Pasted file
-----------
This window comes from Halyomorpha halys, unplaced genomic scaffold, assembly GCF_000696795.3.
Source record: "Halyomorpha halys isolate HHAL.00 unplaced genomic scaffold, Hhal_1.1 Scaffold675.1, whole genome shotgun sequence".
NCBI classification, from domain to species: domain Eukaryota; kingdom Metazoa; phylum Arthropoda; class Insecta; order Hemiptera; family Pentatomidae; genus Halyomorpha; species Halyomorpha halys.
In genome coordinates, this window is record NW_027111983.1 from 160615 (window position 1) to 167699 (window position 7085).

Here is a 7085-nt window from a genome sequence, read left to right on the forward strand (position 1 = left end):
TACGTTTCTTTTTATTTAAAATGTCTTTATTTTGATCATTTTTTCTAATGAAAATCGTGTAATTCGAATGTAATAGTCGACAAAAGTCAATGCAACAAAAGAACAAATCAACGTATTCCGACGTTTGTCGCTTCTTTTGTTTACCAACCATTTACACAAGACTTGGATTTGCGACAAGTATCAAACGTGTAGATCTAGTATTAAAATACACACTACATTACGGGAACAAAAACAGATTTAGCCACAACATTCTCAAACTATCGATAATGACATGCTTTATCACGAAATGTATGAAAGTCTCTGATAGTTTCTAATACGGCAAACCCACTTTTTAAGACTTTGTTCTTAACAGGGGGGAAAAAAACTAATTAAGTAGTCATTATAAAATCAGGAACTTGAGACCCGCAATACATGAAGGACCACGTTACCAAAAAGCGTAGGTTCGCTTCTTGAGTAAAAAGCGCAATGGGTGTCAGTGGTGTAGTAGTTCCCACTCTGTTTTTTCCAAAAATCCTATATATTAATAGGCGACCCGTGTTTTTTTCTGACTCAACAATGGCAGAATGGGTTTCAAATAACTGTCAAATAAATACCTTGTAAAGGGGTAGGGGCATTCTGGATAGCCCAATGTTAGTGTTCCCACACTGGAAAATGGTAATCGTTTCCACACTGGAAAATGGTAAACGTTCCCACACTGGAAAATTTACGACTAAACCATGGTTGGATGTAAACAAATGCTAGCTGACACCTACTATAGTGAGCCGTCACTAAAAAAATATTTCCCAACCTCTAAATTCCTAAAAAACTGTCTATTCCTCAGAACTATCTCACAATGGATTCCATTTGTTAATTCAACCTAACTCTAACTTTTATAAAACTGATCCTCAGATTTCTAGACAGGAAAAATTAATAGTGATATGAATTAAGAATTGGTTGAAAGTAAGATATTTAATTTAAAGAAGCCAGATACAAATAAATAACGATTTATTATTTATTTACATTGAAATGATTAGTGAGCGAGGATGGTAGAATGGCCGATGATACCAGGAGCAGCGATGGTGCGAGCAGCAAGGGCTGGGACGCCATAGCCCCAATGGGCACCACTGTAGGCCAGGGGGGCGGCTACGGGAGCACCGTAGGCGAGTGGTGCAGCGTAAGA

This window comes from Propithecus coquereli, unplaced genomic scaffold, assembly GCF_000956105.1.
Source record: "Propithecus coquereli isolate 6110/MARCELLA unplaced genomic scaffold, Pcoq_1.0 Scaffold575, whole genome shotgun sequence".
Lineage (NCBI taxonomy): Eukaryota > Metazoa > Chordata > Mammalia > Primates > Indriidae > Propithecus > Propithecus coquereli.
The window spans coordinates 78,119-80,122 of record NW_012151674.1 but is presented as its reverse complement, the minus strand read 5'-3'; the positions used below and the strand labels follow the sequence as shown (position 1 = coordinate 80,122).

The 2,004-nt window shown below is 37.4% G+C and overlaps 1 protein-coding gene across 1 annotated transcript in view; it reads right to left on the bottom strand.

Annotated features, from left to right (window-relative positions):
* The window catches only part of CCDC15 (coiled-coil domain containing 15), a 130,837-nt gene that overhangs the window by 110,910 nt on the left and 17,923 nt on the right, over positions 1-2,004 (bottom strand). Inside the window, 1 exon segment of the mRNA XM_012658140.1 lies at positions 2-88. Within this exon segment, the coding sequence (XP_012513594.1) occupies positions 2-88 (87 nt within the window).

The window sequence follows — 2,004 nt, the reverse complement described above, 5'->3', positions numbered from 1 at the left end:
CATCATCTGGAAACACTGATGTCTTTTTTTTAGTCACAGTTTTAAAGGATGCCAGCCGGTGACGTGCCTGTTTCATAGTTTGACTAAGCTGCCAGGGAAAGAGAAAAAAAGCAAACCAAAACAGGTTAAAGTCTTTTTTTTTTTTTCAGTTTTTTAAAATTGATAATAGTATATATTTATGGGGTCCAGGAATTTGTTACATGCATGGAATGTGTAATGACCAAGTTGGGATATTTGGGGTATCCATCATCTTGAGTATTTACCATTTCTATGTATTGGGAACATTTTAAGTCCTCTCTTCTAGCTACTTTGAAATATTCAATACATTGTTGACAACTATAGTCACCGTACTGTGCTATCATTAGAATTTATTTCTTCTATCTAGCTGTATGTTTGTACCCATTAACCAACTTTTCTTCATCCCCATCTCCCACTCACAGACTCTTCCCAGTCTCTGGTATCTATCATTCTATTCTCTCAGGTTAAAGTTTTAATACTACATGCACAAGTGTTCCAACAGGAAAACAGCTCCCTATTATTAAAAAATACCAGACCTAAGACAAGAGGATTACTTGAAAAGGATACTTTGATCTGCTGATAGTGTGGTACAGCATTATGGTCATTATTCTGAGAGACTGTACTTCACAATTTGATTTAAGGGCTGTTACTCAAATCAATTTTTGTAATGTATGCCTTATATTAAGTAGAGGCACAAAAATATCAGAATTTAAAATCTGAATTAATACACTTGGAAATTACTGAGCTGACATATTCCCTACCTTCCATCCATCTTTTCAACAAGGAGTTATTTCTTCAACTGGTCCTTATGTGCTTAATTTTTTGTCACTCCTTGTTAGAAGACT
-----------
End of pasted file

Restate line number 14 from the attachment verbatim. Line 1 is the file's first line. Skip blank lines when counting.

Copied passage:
The window sequence follows — 2,004 nt, the reverse complement described above, 5'->3', positions numbered from 1 at the left end: